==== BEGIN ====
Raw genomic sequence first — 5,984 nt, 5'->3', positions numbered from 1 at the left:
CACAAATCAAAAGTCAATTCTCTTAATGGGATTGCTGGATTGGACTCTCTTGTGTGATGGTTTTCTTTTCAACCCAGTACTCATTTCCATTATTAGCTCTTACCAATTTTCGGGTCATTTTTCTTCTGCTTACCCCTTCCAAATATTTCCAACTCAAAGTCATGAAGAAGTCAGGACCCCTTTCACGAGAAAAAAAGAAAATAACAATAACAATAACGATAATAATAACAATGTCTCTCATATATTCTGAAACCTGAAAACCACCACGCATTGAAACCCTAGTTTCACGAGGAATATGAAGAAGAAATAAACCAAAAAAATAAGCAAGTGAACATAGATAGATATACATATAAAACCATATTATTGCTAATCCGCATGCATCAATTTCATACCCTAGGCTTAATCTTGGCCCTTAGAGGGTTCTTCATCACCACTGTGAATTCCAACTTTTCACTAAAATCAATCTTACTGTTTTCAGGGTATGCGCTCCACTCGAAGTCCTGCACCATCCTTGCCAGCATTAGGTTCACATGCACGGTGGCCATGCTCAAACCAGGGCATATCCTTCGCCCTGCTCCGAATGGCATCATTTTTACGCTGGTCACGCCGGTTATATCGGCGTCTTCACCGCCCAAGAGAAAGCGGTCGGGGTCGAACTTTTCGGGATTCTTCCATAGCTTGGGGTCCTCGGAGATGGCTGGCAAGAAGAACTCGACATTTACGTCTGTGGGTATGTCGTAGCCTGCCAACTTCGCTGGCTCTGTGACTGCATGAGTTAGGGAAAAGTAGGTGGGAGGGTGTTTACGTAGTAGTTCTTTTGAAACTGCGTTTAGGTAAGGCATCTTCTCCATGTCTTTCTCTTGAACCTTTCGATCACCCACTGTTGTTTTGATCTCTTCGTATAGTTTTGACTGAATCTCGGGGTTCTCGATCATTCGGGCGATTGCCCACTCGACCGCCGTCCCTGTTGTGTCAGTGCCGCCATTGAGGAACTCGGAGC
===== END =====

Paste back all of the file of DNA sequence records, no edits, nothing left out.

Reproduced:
Raw genomic sequence first — 5,984 nt, 5'->3', positions numbered from 1 at the left:
CACAAATCAAAAGTCAATTCTCTTAATGGGATTGCTGGATTGGACTCTCTTGTGTGATGGTTTTCTTTTCAACCCAGTACTCATTTCCATTATTAGCTCTTACCAATTTTCGGGTCATTTTTCTTCTGCTTACCCCTTCCAAATATTTCCAACTCAAAGTCATGAAGAAGTCAGGACCCCTTTCACGAGAAAAAAAGAAAATAACAATAACAATAACGATAATAATAACAATGTCTCTCATATATTCTGAAACCTGAAAACCACCACGCATTGAAACCCTAGTTTCACGAGGAATATGAAGAAGAAATAAACCAAAAAAATAAGCAAGTGAACATAGATAGATATACATATAAAACCATATTATTGCTAATCCGCATGCATCAATTTCATACCCTAGGCTTAATCTTGGCCCTTAGAGGGTTCTTCATCACCACTGTGAATTCCAACTTTTCACTAAAATCAATCTTACTGTTTTCAGGGTATGCGCTCCACTCGAAGTCCTGCACCATCCTTGCCAGCATTAGGTTCACATGCACGGTGGCCATGCTCAAACCAGGGCATATCCTTCGCCCTGCTCCGAATGGCATCATTTTTACGCTGGTCACGCCGGTTATATCGGCGTCTTCACCGCCCAAGAGAAAGCGGTCGGGGTCGAACTTTTCGGGATTCTTCCATAGCTTGGGGTCCTCGGAGATGGCTGGCAAGAAGAACTCGACATTTACGTCTGTGGGTATGTCGTAGCCTGCCAACTTCGCTGGCTCTGTGACTGCATGAGTTAGGGAAAAGTAGGTGGGAGGGTGTTTACGTAGTAGTTCTTTTGAAACTGCGTTTAGGTAAGGCATCTTCTCCATGTCTTTCTCTTGAACCTTTCGATCACCCACTGTTGTTTTGATCTCTTCGTATAGTTTTGACTGAATCTCGGGGTTCTCGATCATTCGGGCGATTGCCCACTCGACCGCCGTCCCTGTTGTGTCAGTGCCGCCATTGAGGAACTCGGAGC